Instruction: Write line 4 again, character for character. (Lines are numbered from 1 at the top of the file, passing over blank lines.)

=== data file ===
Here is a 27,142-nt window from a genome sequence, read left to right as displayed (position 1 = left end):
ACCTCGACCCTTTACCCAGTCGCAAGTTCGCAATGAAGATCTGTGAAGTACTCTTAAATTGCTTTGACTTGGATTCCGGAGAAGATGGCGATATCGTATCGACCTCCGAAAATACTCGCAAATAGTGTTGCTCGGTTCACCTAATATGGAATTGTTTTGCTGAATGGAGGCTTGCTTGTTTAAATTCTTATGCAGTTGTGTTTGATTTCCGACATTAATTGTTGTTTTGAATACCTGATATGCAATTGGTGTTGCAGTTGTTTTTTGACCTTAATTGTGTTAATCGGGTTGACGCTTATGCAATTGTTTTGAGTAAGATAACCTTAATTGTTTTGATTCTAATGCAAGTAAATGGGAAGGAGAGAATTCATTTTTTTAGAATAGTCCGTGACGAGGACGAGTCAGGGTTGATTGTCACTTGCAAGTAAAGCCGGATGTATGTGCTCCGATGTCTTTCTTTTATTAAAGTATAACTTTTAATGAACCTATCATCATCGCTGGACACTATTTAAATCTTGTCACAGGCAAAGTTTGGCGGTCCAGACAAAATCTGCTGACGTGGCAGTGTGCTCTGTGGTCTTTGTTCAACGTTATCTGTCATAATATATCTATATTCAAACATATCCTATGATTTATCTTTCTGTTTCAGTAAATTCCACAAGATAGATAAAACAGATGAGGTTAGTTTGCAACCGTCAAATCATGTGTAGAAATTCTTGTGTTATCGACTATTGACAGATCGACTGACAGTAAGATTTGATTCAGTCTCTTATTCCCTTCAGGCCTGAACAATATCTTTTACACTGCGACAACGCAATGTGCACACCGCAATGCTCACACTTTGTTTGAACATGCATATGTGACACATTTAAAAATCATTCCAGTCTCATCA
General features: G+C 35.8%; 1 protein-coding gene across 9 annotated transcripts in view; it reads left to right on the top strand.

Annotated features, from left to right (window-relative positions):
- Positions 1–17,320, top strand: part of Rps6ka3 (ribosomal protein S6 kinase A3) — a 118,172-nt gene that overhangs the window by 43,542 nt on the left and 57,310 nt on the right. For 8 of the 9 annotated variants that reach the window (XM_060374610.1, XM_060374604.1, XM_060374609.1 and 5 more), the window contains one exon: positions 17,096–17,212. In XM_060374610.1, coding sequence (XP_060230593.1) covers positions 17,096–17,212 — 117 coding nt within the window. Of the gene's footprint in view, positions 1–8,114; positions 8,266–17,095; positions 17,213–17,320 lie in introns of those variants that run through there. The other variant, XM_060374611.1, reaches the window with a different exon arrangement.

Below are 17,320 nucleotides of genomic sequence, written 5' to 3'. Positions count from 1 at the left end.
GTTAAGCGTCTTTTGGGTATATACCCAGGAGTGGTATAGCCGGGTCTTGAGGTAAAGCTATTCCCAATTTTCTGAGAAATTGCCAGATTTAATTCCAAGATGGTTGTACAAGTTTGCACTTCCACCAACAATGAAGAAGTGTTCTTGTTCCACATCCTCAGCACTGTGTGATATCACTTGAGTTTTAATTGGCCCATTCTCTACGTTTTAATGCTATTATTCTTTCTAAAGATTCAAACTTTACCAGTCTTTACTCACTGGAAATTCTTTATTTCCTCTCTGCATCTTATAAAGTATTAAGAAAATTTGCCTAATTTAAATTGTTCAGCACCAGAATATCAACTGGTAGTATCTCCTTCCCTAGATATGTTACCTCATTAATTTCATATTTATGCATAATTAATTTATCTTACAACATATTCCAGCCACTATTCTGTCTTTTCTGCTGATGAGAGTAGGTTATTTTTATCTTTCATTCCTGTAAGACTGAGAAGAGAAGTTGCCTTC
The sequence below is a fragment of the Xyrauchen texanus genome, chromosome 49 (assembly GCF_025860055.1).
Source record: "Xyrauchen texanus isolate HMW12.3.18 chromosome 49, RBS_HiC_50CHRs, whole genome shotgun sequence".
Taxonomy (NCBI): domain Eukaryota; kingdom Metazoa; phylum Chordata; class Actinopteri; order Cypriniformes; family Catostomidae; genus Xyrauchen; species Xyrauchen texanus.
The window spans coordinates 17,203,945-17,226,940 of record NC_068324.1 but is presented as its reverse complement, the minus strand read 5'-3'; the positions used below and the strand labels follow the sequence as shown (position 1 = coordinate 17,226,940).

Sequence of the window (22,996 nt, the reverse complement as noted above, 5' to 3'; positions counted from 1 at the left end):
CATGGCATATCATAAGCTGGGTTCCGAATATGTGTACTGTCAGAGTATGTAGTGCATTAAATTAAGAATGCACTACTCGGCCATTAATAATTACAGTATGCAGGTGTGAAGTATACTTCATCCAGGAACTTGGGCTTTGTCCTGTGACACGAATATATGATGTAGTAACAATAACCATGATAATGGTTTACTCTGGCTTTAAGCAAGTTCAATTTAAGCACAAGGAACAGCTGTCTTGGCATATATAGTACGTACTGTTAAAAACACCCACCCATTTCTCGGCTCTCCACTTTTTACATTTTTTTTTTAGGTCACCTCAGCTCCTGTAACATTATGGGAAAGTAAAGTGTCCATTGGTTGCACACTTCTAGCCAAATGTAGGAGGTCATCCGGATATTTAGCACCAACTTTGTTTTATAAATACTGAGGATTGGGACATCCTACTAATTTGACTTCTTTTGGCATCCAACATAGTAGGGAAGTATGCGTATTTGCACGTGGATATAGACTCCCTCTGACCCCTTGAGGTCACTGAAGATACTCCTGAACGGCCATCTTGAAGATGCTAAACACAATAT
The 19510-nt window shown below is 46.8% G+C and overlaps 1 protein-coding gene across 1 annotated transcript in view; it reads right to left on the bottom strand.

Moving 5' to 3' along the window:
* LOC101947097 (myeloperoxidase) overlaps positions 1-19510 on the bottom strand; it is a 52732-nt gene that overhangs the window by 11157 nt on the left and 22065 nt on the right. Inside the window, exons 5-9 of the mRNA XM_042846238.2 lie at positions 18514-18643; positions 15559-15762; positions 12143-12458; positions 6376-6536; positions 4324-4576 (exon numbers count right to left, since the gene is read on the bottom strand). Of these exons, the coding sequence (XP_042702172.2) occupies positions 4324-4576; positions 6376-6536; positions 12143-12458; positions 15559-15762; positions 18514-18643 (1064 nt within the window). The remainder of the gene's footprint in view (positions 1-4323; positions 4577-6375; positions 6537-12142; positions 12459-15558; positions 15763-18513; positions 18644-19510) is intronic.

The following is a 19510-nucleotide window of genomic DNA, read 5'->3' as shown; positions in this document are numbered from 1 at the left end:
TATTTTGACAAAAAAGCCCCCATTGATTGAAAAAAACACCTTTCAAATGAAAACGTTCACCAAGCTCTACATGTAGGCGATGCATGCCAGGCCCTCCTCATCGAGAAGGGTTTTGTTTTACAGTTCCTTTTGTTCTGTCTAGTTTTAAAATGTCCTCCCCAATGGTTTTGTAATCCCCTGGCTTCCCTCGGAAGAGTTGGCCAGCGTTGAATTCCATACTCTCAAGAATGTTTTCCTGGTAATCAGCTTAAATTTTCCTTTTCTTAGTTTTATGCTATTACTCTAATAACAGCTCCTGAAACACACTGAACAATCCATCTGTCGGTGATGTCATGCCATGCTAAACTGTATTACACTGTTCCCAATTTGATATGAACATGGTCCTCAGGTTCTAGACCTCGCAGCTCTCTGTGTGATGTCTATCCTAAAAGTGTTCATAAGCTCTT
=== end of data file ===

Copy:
Annotated features, from left to right (window-relative positions):